The Relationship between Science and Religion
The relationship between science and religion will be analyzed in the following three aspects: conflict, compartmentalization and complementariness. Conflict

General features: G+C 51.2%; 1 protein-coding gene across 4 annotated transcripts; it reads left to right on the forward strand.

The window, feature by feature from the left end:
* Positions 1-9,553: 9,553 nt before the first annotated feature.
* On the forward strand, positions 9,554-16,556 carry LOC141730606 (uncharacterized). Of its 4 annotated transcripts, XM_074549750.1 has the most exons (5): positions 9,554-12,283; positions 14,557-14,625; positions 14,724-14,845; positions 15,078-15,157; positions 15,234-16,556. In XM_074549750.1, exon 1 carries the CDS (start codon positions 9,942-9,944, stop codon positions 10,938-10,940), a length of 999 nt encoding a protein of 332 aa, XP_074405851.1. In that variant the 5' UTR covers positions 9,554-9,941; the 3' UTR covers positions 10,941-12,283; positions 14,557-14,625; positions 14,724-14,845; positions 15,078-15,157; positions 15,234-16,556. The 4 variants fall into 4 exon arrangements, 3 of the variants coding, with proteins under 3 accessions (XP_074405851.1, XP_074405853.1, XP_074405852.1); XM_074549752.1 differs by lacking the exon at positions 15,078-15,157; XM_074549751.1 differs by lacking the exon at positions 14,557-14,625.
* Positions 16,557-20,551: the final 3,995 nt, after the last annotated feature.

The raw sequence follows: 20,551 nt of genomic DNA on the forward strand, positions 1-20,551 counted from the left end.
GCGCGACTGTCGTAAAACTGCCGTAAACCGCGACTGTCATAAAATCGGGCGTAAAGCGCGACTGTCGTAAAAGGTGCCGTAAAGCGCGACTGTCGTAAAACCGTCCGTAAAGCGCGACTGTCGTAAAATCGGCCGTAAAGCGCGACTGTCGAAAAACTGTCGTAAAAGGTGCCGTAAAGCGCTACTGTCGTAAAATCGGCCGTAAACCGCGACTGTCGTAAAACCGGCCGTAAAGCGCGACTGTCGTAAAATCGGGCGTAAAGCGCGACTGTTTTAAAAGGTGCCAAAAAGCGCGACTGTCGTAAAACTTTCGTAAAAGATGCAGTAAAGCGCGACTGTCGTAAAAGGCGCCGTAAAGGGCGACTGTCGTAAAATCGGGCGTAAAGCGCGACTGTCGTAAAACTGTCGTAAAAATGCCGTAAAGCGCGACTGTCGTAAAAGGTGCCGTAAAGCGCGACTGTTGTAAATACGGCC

An essential question on our own existence is bound to evoke our curiosity: where did we come from? Charles Darwin, in his theory of evolution, believed that human being was evolved from apes. However, the Genesis in Bible considered that human was created by God. Undoubtedly, it is impossible for human to have two sources. Therefore, science and religion hold absolutely contrastive viewpoints. That’s the basic standpoint of Conflict. Science is full of rationality and impersonality, while religion is filled with irrationality and belief in supernatural being. According to Russell, the conflict between science and religion is inevitable, with the former eventually defeating the latter, which is also the opinion of western atheists. In their opinion, science and religion represent truth and fallacy respectively. The clash between science and religion typically emerged in Christianity in the Medieval Ages of Europe. In order to maintain its dominant position, the church divinized such inviolable doctrines as Aristotle’s theory and Ptolemy’s geocentric theory. Whoever opposed these theories would be regarded as deviationist. But as the result of scientific progress, people occupied in science became suspicious of religion. While the religions believed that the Earth was at the center of the Universe, Nicholas Copernicus argued that the Sun was at the center of the Universe and the Earth revolved around it. Copernicus’s heliocentric theory was the symbol of natural science’s emancipation from the restriction of religion. It declared that science was independent. However, the development of science posed a threat to religion. Therefore, religion’s persecution to science came to a climax. Galileo published a book, Dialogue on the Two Chief World...
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